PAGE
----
Hansens Is said it had opposed changing the name of its Eskimo ice lolly but after careful consideration had decided to choose a more suitable name.
The firm said there was now more information and debate “around the derogatory treatment and inequality towards minorities and indigenous people”.
The term Eskimo, used to refer to indigenous people from all over the Arctic, started being criticised by some of the 140,000 indigenous people of the Arctic region in 1970s.
Aaja Chemnitz Larsen, one of two politicians representing Greenland in the Danish Parliament, said that the term meant “eater of raw meat”, while the word Inuit meant “person” or “human” [menneske in the original Danish quote, ed.].
“Eskimo has a pejorative meaning for many Greenlanders. So I think it is only natural to show this level of respect for us,” she told Danish news agency Ritzau.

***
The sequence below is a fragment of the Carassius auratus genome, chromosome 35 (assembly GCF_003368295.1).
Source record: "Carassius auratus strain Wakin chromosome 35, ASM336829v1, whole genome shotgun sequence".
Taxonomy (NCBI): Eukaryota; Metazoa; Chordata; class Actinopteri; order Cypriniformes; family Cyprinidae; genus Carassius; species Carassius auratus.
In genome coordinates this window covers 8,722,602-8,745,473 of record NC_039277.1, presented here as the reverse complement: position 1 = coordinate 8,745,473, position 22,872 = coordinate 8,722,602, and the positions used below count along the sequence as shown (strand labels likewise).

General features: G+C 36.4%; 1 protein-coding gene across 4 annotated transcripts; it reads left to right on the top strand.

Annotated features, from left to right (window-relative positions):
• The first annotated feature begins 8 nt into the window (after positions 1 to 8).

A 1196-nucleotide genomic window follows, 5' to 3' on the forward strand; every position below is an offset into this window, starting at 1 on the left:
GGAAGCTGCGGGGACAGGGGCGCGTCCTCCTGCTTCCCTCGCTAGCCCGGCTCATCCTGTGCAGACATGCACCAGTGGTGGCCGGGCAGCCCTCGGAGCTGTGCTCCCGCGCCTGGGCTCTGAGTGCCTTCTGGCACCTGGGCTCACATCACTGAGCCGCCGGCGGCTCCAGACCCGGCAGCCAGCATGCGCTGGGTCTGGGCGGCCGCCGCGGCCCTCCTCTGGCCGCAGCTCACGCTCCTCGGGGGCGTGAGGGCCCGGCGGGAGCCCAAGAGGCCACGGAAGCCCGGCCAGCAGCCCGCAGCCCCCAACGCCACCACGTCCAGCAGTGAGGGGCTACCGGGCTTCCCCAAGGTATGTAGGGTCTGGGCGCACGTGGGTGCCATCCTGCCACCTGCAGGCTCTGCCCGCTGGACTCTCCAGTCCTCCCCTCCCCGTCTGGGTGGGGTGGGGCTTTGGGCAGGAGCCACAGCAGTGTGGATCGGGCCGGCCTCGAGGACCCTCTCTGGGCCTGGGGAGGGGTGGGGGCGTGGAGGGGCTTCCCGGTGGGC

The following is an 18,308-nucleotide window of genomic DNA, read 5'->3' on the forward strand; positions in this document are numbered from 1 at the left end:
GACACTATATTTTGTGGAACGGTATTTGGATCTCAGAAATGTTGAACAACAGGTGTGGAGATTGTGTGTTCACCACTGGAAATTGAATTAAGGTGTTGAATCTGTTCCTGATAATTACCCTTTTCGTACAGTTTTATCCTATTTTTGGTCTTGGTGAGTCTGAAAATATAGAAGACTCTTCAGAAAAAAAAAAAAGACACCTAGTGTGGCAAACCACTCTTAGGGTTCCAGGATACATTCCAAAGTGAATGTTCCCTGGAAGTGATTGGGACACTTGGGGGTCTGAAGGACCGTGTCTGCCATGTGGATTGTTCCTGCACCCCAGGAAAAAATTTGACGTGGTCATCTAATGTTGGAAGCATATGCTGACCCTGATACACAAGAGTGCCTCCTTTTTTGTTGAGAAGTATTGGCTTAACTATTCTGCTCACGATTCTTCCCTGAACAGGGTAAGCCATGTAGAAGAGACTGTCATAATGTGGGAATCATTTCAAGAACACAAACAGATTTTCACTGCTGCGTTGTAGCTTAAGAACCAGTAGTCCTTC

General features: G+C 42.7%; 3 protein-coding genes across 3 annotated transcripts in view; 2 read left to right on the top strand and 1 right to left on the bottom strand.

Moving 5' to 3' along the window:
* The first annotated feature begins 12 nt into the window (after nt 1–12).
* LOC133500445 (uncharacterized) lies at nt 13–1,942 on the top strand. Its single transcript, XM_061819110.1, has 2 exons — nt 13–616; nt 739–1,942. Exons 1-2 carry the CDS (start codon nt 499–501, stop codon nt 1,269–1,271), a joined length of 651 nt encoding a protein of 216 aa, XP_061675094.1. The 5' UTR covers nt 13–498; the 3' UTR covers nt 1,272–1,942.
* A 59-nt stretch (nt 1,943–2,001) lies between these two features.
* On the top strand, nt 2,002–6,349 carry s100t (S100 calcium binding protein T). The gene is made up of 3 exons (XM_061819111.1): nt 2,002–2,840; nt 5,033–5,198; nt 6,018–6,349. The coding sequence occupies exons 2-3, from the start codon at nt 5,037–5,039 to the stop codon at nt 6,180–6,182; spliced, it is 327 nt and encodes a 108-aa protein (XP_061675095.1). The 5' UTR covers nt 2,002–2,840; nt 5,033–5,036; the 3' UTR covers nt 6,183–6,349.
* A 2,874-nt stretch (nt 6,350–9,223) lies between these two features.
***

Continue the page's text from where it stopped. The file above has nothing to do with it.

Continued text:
“After dialogue and examination, it was clear to us that people feel that the name Eskimo reminds of a time of degradation and unjust treatment – which we haven't considered before,” Hansens wrote on their Facebook page.
Chemnitz Larsen welcomed the move and encouraged other brands to follow suit.
But Danish ice cream maker Premier Is said it intended to keep the name “Kæmpe Eskimo” (“Giant Eskimo”) for its chocolate-covered ice cream stick, according to media reports.
Greenland, with roughly 55,000 mostly Inuit inhabitants, became a Danish colony in the 18th century and remained so until 1953, when it became a Danish province.
In 1979, home rule was established and in 2009 it increased its autonomy through a referendum.